This collaborative approach to estimation not only fosters transparency and alignment within the team but also leverages the collective experience and wisdom of all team members. It allows for more accurate and reliable estimates by incorporating diverse perspectives and insights. Through this method, agile teams can make informed decisions, effectively prioritize their workload, and deliver maximum value to their stakeholders. Now, let’s explore how Agilebox’s Planning Poker tool enhances this collaborative process for agile teams.

Story Points Best Practice

Story points are a way to estimate the effort required to complete user stories or tasks. Here are some valuable guidelines:

Collaborate with the Product Owner

The product owner prioritizes the backlog, but they might not fully understand the implementation details. Engage in discussions to break down work items and estimate their effort. This helps the product owner gain insights into the level of effort for each task, which informs their relative priority.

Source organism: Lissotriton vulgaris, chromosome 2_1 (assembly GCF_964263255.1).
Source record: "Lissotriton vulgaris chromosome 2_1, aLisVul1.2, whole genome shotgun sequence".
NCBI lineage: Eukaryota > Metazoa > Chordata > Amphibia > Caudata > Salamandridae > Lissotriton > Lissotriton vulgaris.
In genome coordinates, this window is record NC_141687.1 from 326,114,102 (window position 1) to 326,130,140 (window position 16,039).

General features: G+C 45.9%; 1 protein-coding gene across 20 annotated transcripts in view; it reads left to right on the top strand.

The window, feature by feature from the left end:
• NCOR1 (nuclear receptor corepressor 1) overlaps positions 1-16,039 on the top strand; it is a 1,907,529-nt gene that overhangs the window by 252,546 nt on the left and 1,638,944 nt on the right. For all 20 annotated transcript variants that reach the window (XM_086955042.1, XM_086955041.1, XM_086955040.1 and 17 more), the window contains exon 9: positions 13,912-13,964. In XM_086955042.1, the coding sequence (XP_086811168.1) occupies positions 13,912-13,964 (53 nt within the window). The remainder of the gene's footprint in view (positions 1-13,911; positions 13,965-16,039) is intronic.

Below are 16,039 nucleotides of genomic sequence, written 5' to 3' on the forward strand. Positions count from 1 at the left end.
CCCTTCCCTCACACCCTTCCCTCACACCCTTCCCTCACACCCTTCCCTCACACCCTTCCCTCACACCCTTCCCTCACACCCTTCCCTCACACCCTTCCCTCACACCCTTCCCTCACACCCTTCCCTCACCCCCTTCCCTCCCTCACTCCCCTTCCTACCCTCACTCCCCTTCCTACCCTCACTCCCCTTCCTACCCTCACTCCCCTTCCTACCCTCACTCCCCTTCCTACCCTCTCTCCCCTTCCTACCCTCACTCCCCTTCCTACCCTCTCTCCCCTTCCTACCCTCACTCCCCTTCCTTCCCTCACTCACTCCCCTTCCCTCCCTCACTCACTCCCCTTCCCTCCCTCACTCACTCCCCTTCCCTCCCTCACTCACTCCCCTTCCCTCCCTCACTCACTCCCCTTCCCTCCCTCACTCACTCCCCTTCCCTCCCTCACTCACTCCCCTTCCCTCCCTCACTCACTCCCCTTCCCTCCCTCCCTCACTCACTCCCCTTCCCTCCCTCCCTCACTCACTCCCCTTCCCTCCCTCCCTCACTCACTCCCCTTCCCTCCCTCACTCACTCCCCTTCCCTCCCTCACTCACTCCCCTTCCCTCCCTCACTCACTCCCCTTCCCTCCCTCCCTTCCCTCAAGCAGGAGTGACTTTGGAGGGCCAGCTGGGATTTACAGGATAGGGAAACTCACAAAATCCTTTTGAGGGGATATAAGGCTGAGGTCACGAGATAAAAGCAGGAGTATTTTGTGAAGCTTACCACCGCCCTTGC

Involve the Entire Team

Story point estimation is a team effort. Gather input from developers, designers, testers, and other team members. Each perspective contributes to a holistic understanding of the work. For instance, design changes require input not only from the design team but also from development and QA.

Involve the Entire Team

Avoid Averaging Story Points

Don’t average story points across tasks. Each task has unique characteristics, risks, complexities, and uncertainties. Story points capture the whole picture, so treat each item individually.

Remember: It’s an Estimate, Not a Blood Oath

Agile story points estimation is just that—an estimate. It’s not a binding commitment. There’s no need to work weekends to compensate for underestimating a piece of work. Keep it flexible and adapt as needed.

→ Related content: What is a User Story and why is it important?

Playing Planning Poker by AgileBox Brings You the Best Teamwork